What does a non-guaranteed $1 million contract get these days? Well, it nets a pretty damn good reliever, for the Cardinals at least.
Pat Neshek has appeared in 21 games so far in 2014, and he leads all Cardinal relievers in ERA (1.00), FIP (2.13), and xFIP (2.87). Despite having a relatively undefined role, Neshek also leads the bullpen with a 0.5 fWAR (0.7 bWAR). He has the team's highest K% (32.8%) and lowest BB% (4.7%). When hitters are making contact against him, 16.2% are line drives—four percentage points lower than any other reliever on the roster. I realize that evaluating relievers is much better suited for the All-Star break or even better at season's end given sample sizes, but one cannot completely disregard the impact Neshek has had thus far in 2014.
Twenty-five percent of the time (18 PAs out of 64 total), the right-handed Neshek has been facing left-handed hitters. This is interesting considering many thought his best chance at having a positive impact on the club would be as a ROOGY. Considering I have only 18 PAs to work with, I won't include any numbers, but his early returns against lefties have been pleasant. However, as Ben noted in his post from March, "OOGYs don't change their splits," so he is likely due for some regression as the sample size gets larger. However, with Jason Motte back (and presumably healthy), there is a reasonable chance Neshek will return to the ROOGY role and then we won't have to see the probable lefty-split regression.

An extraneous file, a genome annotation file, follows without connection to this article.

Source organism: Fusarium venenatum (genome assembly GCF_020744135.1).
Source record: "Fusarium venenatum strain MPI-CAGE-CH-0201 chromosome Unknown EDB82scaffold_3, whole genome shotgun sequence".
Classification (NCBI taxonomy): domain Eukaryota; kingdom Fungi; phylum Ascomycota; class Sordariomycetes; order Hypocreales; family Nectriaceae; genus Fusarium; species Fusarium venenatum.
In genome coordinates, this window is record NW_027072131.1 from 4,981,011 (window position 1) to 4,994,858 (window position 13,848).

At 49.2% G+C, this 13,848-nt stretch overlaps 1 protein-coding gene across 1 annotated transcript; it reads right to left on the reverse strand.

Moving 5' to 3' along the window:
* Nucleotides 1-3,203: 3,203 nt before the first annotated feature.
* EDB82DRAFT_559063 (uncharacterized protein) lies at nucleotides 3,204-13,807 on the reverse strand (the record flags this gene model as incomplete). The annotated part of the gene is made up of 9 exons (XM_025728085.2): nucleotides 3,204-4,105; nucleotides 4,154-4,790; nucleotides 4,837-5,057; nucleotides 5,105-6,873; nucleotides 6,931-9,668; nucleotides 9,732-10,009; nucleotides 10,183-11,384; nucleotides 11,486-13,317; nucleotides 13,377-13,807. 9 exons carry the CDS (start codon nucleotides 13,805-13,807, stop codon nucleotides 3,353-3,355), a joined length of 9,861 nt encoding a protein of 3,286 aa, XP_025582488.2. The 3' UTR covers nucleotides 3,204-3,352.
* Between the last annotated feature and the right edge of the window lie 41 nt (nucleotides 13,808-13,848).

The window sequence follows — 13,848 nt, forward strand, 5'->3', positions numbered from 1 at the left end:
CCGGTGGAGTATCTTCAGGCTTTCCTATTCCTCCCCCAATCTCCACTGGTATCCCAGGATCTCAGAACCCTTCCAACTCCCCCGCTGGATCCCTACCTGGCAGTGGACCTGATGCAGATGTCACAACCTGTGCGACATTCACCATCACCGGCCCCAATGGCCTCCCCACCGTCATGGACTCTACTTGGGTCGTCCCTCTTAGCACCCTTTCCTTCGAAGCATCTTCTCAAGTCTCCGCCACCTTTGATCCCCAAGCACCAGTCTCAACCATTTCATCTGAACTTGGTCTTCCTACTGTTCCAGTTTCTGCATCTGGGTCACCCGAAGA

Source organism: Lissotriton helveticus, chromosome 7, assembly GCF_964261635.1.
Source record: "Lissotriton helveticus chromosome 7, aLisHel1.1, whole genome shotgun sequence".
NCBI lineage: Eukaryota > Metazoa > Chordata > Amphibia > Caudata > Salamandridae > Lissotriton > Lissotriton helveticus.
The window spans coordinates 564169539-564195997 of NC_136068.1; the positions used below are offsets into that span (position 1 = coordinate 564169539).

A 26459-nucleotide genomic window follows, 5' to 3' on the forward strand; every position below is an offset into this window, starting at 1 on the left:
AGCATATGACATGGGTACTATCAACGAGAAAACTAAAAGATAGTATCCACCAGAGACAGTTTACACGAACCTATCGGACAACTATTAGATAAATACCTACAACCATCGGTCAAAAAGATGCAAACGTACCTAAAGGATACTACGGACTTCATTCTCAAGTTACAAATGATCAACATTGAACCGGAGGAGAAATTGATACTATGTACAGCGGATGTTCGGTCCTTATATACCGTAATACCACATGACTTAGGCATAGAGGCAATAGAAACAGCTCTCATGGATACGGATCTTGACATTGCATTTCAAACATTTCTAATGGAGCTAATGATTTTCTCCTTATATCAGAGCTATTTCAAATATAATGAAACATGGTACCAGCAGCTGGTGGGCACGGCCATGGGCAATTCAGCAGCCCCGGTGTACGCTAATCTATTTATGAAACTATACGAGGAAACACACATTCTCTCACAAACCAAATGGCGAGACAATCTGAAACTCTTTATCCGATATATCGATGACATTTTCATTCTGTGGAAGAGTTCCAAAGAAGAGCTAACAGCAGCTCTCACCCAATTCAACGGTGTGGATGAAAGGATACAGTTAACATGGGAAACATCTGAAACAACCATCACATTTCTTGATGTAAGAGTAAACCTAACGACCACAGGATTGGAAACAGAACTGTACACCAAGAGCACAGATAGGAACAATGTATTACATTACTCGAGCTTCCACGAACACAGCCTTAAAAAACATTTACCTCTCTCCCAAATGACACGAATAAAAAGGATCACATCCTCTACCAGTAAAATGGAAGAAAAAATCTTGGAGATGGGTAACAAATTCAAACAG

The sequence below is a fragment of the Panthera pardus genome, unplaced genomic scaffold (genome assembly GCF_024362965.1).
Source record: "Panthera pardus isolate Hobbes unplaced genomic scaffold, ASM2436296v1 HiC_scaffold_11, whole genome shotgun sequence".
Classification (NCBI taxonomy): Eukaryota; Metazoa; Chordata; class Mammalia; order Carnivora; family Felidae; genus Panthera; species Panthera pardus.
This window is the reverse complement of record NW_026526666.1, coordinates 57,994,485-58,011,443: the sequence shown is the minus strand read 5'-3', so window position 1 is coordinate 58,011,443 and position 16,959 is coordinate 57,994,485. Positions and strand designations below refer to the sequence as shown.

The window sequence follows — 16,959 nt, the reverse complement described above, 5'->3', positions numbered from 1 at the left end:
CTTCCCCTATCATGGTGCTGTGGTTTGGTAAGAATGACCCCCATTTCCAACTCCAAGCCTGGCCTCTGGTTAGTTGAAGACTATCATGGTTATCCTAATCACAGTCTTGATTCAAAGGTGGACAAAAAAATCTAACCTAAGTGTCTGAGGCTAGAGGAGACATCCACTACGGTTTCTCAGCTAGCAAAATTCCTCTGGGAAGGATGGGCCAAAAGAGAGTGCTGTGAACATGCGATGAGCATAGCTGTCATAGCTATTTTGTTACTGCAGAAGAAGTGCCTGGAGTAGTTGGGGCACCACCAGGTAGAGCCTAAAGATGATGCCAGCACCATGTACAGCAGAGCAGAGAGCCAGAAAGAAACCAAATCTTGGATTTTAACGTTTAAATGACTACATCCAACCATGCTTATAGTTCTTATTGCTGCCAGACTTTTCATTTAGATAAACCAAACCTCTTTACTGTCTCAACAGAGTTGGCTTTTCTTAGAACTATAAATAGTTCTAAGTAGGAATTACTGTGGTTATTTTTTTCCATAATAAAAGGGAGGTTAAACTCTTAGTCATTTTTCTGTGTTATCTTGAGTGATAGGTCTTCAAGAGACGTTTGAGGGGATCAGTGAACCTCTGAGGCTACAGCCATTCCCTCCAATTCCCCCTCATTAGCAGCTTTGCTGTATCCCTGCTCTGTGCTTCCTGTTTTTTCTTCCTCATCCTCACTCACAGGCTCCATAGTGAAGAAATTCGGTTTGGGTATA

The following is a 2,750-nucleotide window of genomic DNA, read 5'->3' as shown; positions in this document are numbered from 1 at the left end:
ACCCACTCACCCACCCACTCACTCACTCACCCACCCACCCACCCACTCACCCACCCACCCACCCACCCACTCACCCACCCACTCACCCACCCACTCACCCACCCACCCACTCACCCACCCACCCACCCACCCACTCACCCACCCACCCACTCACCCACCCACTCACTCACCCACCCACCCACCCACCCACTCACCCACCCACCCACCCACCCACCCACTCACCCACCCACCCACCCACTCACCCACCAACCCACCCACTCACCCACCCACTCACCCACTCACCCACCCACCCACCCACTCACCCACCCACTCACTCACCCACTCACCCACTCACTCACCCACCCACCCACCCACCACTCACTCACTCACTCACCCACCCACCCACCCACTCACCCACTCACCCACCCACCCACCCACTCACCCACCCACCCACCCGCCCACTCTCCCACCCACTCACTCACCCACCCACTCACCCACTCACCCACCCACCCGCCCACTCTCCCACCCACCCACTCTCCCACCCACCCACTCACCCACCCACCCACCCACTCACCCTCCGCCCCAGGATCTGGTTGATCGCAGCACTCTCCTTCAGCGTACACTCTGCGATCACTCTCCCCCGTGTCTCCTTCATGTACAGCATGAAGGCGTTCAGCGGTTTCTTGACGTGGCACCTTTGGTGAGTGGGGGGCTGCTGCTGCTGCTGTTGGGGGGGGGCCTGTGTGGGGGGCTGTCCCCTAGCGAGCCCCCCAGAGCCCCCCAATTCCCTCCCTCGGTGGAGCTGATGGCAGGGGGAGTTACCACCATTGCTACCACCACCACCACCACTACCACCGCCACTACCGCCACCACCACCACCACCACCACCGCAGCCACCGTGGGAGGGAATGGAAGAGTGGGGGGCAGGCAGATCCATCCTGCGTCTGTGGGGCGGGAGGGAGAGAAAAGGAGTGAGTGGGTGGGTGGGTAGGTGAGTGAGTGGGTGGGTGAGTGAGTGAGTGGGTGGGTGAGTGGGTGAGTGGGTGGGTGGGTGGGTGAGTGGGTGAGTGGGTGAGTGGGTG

According to the PITCHf/x data on fangraphs, Neshek's sinker averages the most horizontal movement of any pitch by any Cardinal reliever. At -10.9 inches, it moves (on average) 1.3 inches more than the two-seamer of Carlos Martinez. That's pretty impressive given the filthiness of CMart's stuff. In fact, Neshek's horizontal movement is actually in the top five of the entire league (when looking at RHP's two-seamers and sinkers). To top it all off, his sinker is averaging over 91 MPH this season—his highest velocity since 2007.
His numbers compared to relievers around the MLB:
- 21 games: top 20
- 32.8 K%: top 15
- 4.7 BB%: top 25
- 93.8 LOB%: top 12
- 1.00 ERA: top 10
- 2.13 FIP: top 25
- 2.87 xFIP: top 35
- 2.03 SIERA: top 20
- 0.5 fWAR: top 25
As you can see, Neshek has essentially been a top 25 reliever in 2014. However, how sustainable is his league-leading .158 BABIP? One would rightly assume this will be extremely tough to maintain over the course of the season, but by how much and how relevant will the regression be? Even if he returns to near his career .227 BABIP, Neshek will still be a valuable weapon out of the bullpen, especially against right-handed hitters. That is one million dollars well spent.